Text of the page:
Time Is on Your Side, Yes It Is.
The Rolling Stones released Time Is on My Side in 1964 and this classic song has been entertaining fans ever since. The Rolling Stones have defied time as they’ve been playing music together for 55 years. Time certainly has been on the side of the Rolling Stones.
For investors, time can be a blessing or a curse. The sooner you start investing the more money you’ll have for retirement. The opposite is also true: the longer you wait to start investing, the less money you’ll have for retirement. If you start saving $1,000 per month at age 30, it will grow to $2.26 million at age 60. If you wait until age 45 to start saving a $1,000 per month, it will grow to $415,000. Waiting 15 years to start investing has reduced your nest egg by 82% or $1.845 million.
Timing also will play a significant role in your financial success. From 1970 to 2015 the S&P 500 generated an average annual return of 10.27% but if you missed the 25 best days during this stretch, your return dropped to 6.87% per year. Trying to time the stock market can have adverse consequences to your portfolio so focus on a more prudent strategy like buy and hold.
Knowing your time horizon is paramount when building your investment portfolio. If your time horizon is 1 to 3 years, buy safe investments like CDs and U.S. Treasury Bills. These safe investments will give you access to your money with little, if any, downside risk. If your time horizon is 3 to 10 years, invest in corporate bonds, tax free bonds or common stocks. A large allocation to common stocks is recommended if your time horizon is 10 years or more.
Longevity risk is a concern for many as people are living longer meaning they may outlive their financial resources. Time may be a problem for retirees who try to find a balance between generating income today and preserving assets for tomorrow. Owning a basket of common stocks may offset longevity risk. Another option is to purchase a deferred income annuity, or longevity annuity, which provides income to individuals age 80 to 85 or older. Longevity risk isn’t going away as the number of people reaching age 100 has grown by 44% from 2000 to 2017!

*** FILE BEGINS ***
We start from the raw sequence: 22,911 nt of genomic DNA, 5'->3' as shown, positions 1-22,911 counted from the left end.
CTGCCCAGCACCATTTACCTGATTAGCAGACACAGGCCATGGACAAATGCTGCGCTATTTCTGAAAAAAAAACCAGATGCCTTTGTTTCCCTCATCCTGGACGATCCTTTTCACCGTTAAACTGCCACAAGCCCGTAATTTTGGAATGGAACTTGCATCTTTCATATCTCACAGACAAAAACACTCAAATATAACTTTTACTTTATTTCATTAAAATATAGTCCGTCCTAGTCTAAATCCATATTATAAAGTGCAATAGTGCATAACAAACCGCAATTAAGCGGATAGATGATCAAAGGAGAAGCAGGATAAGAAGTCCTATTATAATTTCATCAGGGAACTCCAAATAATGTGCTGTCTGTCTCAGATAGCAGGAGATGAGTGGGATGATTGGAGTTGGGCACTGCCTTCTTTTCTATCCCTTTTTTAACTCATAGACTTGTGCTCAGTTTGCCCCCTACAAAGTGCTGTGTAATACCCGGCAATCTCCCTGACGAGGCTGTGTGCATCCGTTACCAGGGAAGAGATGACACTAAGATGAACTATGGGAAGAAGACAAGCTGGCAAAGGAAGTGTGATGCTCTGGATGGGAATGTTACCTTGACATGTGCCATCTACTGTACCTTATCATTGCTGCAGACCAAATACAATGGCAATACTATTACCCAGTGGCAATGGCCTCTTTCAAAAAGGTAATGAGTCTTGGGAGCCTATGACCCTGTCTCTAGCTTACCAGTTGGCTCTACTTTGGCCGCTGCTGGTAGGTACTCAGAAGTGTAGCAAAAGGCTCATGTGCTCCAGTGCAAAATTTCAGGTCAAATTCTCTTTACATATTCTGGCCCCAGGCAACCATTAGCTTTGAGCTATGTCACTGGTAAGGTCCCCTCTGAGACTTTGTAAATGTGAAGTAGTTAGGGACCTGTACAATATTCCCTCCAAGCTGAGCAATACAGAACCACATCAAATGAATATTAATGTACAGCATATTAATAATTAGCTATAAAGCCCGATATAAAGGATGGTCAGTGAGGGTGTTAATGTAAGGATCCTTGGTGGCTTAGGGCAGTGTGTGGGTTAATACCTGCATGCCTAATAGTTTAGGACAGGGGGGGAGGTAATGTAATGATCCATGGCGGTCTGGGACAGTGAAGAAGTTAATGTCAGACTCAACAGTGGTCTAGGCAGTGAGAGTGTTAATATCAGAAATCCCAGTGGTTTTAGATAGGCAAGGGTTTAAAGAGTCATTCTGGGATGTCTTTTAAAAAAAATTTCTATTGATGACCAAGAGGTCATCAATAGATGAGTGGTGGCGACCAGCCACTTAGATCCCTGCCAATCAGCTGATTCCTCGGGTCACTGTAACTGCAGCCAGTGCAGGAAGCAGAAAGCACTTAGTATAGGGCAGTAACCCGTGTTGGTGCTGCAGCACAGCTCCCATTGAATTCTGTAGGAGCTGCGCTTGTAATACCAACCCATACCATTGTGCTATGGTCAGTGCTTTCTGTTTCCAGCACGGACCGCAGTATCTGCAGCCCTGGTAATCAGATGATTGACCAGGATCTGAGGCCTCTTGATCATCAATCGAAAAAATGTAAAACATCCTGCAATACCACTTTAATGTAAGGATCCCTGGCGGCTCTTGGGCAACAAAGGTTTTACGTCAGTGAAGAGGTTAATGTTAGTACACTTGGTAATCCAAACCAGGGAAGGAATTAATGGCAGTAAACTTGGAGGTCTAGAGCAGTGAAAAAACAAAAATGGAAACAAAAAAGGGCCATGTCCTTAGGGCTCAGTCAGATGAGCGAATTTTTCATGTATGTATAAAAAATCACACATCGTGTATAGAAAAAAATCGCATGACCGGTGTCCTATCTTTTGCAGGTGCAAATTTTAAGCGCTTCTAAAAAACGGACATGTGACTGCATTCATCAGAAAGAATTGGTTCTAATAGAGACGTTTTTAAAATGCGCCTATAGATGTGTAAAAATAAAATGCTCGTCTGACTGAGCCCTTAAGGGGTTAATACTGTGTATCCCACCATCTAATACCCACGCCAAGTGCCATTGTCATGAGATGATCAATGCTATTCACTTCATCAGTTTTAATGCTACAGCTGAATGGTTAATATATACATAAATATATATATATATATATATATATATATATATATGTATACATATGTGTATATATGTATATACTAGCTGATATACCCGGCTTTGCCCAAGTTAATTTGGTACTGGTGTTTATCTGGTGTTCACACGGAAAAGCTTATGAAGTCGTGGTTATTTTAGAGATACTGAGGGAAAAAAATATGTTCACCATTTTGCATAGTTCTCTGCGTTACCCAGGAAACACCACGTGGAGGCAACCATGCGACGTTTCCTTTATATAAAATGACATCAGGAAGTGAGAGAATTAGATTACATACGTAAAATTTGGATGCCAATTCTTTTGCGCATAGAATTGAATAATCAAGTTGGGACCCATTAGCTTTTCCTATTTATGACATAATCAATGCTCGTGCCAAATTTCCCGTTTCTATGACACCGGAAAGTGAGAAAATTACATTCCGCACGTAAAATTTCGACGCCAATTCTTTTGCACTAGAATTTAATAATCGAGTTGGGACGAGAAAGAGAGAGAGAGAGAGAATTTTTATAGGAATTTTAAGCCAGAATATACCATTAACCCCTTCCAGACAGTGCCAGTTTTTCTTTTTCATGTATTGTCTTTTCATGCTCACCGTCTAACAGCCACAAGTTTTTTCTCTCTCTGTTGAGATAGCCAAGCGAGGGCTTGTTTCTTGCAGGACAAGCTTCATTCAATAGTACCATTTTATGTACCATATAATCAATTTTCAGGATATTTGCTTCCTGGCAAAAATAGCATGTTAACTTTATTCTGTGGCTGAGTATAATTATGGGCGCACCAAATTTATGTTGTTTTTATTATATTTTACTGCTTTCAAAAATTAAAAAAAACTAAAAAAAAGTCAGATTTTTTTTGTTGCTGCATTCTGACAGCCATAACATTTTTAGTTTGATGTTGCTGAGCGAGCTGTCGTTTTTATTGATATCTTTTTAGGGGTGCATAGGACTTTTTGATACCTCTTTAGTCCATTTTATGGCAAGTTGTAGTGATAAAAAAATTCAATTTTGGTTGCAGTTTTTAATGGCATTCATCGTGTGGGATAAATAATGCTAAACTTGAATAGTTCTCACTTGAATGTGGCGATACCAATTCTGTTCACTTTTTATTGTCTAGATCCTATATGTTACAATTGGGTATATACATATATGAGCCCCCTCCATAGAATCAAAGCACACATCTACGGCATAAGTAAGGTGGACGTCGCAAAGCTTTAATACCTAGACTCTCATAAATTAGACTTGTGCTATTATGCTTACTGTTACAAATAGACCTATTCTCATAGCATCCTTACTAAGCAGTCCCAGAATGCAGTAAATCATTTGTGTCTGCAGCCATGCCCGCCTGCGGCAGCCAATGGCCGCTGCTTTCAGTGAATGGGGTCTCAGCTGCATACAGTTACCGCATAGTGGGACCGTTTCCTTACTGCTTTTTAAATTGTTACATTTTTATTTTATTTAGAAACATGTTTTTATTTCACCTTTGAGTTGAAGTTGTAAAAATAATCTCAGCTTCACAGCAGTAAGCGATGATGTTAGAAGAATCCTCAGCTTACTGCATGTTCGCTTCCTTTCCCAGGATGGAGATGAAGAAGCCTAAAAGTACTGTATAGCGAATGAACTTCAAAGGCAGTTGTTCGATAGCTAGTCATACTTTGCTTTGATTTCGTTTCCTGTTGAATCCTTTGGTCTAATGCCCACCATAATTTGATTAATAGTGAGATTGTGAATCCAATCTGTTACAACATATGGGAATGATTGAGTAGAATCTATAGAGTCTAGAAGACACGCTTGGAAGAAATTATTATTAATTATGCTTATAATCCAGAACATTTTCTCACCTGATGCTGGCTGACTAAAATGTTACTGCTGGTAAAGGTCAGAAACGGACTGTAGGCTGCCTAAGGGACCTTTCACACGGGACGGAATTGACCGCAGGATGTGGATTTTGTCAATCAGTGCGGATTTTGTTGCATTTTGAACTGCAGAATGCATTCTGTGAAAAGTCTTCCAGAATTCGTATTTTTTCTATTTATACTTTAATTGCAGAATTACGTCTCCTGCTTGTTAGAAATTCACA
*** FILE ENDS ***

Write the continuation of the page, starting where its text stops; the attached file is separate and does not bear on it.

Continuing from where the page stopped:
Your Social Security payment can also benefit from the gift of time. Individuals are eligible to receive their Social Security benefit at any time between the ages of 62 and 70. Your largest benefit will come at age of 70 and your smallest benefit will be at age 62. For example, a monthly benefit of $1,600 at age 62 may rise to $3,000 at age 70. By waiting eight years to receive your benefit, you’ve put an extra $1,400 per month in your pocket. A Social Security optimization analysis can help you determine the right time for you to initiate your benefit.
When it comes to investing you can’t always get what you want as investors must decide how much money to allocate between stocks, bonds and cash. Investing for safety, income or growth has pros and cons but all three are needed for long term financial success. When stocks rise, investors question the wisdom of owning bonds and when stocks fall, investors question the wisdom of owning stocks. A diversified portfolio of stocks, bonds and cash based on your risk profile may assist you in staying invested for the long haul regardless of what markets are doing.
Time marches on so make sure it’s working for you and not against you. Let the long-term trend of the stock market and father time help you create wealth.
You've got the sun, you've got the moon, and you've got the Rolling Stones. ~ Keith Richards
So teach us to number our days that we may get a heart of wisdom. ~ Psalm 90:12
Bill Parrott is the President and CEO of Parrott Wealth Management, a fee-only, fiduciary financial planning and investment management firm. For more information, please visit www.parrottwealth.com.
October 30, 2017
Note: Your returns may differ than those posted in this blog and past returns aren’t a guarantee for future returns.
 FV calculation with a 10% return, no taxes or fees have been applied to the calculation.
 Dimensional Fund Advisors Investing Profiles
 http://www.cnn.com/2016/01/25/health/centenarians-increase/index.html, Carina Storrs, 1/25/2016.